Online social networks have become an essential communi- cation channel for the broad and rapid sharing of information. Currently, the mechanics of such information-sharing is captured by the notion of cascades, which are tree-like networks comprised of (re)sharing actions. However, it is still unclear what factors drive cascade growth. Moreover, there is a lack of studies outside Western countries and platforms such as Facebook and Twitter. In this work, we aim to investigate what fac- tors contribute to the scope of information cascading and how to predict this variation accurately. We examine six machine learning algorithms for their predictive and interpretative capabilities concerning cascades’ structural metrics (width, mass, and depth). To do so, we use data from a leading Russian-language online social network VKontakte capturing cascades of 4,424 messages posted by 14 news outlets during a year. The results show that the best models in terms of predictive power are Gradient Boosting algorithm for width and depth, and Lasso Regression algorithm for the mass of a cascade, while depth is the least predictable. We find that the most potent factor associated with cascade size is the number of reposts on its origin level. We examine its role along with other factors such as content features and characteristics of sources and their audiences.
This book provides an in-depth comparative analysis of inequality and the stratification of the digital sphere.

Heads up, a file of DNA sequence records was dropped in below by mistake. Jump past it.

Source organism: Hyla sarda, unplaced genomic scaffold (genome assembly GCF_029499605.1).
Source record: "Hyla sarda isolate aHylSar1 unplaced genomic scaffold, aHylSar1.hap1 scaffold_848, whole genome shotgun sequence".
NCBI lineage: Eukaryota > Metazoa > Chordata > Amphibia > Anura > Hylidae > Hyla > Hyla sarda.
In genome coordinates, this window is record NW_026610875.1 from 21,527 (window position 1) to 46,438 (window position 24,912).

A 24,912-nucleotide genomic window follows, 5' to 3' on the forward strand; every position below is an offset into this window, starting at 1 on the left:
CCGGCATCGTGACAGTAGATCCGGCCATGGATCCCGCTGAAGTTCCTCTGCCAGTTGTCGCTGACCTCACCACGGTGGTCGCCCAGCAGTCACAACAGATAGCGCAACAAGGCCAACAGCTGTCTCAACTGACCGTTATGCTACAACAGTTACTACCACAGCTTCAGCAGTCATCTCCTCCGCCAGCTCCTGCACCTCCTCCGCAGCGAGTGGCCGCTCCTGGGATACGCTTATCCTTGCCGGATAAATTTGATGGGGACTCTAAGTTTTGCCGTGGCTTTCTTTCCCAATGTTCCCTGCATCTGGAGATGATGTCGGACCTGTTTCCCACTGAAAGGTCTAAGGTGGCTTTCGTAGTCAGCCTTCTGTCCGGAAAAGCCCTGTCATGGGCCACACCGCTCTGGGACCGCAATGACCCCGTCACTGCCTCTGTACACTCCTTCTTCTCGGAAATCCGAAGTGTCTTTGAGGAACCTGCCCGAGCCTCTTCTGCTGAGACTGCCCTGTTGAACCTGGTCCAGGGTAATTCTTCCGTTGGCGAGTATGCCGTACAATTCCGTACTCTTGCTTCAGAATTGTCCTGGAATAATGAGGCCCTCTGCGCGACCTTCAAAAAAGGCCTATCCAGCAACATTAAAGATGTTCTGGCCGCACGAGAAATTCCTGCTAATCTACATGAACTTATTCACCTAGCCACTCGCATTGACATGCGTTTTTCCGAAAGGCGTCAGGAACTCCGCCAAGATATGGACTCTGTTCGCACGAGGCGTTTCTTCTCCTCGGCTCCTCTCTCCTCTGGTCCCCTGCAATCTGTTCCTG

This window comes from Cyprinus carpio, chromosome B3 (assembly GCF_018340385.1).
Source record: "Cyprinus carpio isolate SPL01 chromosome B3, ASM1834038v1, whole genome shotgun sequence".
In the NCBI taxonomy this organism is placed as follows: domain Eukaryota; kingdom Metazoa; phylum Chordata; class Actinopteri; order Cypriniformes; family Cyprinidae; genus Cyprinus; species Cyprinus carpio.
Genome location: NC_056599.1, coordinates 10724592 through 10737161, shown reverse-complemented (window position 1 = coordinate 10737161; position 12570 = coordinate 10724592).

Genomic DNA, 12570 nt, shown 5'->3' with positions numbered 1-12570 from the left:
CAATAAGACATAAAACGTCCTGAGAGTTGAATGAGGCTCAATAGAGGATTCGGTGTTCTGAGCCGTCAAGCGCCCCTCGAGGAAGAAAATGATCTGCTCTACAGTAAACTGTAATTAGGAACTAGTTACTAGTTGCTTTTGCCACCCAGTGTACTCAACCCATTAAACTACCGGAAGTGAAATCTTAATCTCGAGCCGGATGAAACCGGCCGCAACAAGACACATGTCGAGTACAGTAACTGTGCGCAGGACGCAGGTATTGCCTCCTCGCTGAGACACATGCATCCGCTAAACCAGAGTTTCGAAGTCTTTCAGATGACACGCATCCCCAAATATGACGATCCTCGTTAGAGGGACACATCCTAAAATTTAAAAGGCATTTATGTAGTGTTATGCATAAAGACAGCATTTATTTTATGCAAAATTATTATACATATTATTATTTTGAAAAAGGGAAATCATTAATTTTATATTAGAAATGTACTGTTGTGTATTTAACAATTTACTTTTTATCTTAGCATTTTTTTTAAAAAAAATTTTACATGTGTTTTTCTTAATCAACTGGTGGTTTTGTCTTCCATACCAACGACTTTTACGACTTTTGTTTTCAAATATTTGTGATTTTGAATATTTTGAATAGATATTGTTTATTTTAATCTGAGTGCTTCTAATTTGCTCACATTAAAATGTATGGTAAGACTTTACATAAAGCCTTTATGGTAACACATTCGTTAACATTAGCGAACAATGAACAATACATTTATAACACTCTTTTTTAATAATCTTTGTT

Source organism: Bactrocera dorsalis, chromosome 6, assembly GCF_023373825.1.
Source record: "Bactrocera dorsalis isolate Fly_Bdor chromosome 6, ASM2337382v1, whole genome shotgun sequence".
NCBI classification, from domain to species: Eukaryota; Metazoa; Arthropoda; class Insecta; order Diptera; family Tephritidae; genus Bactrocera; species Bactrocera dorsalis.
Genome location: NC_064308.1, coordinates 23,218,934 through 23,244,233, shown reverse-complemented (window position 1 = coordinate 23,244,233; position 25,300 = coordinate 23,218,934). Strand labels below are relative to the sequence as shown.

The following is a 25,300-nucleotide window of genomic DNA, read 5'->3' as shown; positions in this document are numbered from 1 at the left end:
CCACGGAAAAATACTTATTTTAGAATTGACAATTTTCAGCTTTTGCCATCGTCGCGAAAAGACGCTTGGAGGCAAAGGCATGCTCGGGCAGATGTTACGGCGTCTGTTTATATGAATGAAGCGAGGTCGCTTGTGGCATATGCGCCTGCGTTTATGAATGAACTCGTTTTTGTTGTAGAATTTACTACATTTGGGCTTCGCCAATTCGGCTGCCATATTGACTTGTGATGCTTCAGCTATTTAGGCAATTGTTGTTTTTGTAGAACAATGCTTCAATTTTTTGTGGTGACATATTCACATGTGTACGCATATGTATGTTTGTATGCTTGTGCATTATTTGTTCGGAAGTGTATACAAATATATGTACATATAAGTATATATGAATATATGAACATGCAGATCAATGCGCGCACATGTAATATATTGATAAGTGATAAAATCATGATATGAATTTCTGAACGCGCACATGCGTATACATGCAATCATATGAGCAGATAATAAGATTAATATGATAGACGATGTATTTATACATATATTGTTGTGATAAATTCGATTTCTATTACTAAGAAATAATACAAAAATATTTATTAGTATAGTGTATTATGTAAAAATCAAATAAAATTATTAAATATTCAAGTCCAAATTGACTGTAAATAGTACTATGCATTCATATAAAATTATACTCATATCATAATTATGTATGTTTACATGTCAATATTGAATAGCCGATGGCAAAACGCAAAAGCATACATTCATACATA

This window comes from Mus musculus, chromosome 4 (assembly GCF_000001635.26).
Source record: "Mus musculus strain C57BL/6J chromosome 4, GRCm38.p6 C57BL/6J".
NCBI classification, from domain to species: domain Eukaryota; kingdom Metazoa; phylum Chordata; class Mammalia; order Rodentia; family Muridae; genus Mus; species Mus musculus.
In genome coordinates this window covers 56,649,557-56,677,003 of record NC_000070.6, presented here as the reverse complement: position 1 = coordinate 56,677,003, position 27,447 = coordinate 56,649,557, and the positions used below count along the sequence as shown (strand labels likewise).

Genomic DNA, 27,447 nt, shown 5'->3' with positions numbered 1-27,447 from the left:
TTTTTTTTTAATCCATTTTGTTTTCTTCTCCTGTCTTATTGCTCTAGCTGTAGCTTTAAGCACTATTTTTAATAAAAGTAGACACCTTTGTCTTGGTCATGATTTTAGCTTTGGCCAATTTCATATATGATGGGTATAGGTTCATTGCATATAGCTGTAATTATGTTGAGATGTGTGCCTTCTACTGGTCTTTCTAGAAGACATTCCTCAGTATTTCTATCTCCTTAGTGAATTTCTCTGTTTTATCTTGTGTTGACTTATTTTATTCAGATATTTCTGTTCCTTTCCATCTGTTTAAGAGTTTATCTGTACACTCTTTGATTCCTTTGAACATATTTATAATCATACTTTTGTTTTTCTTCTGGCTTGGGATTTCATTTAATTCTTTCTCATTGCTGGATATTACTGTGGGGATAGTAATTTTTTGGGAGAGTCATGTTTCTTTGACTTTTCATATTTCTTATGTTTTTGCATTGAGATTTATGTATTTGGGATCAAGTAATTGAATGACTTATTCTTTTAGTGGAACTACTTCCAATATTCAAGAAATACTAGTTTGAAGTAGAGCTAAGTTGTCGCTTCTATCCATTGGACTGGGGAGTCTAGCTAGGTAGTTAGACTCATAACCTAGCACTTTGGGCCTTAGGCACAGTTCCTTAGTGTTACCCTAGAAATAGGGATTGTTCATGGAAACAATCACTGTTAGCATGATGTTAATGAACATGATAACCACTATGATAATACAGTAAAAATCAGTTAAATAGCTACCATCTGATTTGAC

Grounded in classical sociological theories of inequality, as well as empirical evidence, this book defines ‘the digital divide’ as the unequal access and utility of internet communications technologies and explores how it has the potential to replicate existing social inequalities, as well as create new forms of stratification. The Digital Divide examines how various demographic and socio-economic factors including income, education, age and gender, as well as infrastructure, products and services affect how the internet is used and accessed. Comprised of six parts, the first section examines theories of the digital divide, and then looks in turn at:Highly developed nations and regions (including the USA, the EU and Japan); Emerging large powers (Brazil, China, India, Russia); Eastern European countries (Estonia, Romania, Serbia); Arab and Middle Eastern nations (Egypt, Iran, Israel); Under-studied areas (East and Central Asia, Latin America, and sub-Saharan Africa).
Providing an interwoven analysis of the international inequalities in internet usage and access, this important work offers a comprehensive approach to studying the digital divide around the globe. It is an important resource for academic and students in sociology, social policy, communication studies, media studies and all those interested in the questions and issues around social inequality.
The article presents an analytical overview of the theoretical and empirical studies devoted to the interpretation of place names and place-(re)naming practices in social sciences. The author suggests a classification based on the distinction of two key approaches to the place-(re)naming practices — cultural and critical. The article focuses on the critical approach formed under the influence of such trends in the contemporary sociology as: 1) the surge of interest to the collective memory and practices of commemoration; 2) the expansion of sociological theory into geographical disciplines and the emergence of ‘social production of space’ theories; 3) the domination of critical research orientation. Finally, the author discusses some limitations of the critical approach and the ways to overcome them with the help of theoretical and methodological resources of neopragmatic sociology.